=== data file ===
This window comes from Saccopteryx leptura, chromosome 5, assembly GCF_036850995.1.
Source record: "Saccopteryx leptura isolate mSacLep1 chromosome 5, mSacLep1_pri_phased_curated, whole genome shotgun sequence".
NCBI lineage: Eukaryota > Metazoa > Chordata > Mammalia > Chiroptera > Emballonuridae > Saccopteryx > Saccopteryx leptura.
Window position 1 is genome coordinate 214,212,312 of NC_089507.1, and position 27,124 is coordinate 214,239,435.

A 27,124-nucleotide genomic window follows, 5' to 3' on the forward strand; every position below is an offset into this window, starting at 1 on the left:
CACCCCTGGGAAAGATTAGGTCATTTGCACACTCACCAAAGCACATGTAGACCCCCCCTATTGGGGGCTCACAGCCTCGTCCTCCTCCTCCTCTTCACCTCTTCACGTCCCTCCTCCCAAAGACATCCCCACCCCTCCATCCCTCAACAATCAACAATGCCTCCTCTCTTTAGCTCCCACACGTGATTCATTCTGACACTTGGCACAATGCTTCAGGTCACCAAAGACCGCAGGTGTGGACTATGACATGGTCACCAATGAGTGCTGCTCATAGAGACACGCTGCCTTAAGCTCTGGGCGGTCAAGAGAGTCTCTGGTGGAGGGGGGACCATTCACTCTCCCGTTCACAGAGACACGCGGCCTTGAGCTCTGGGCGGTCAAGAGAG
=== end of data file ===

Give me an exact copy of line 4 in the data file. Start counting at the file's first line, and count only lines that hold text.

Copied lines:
Window position 1 is genome coordinate 214,212,312 of NC_089507.1, and position 27,124 is coordinate 214,239,435.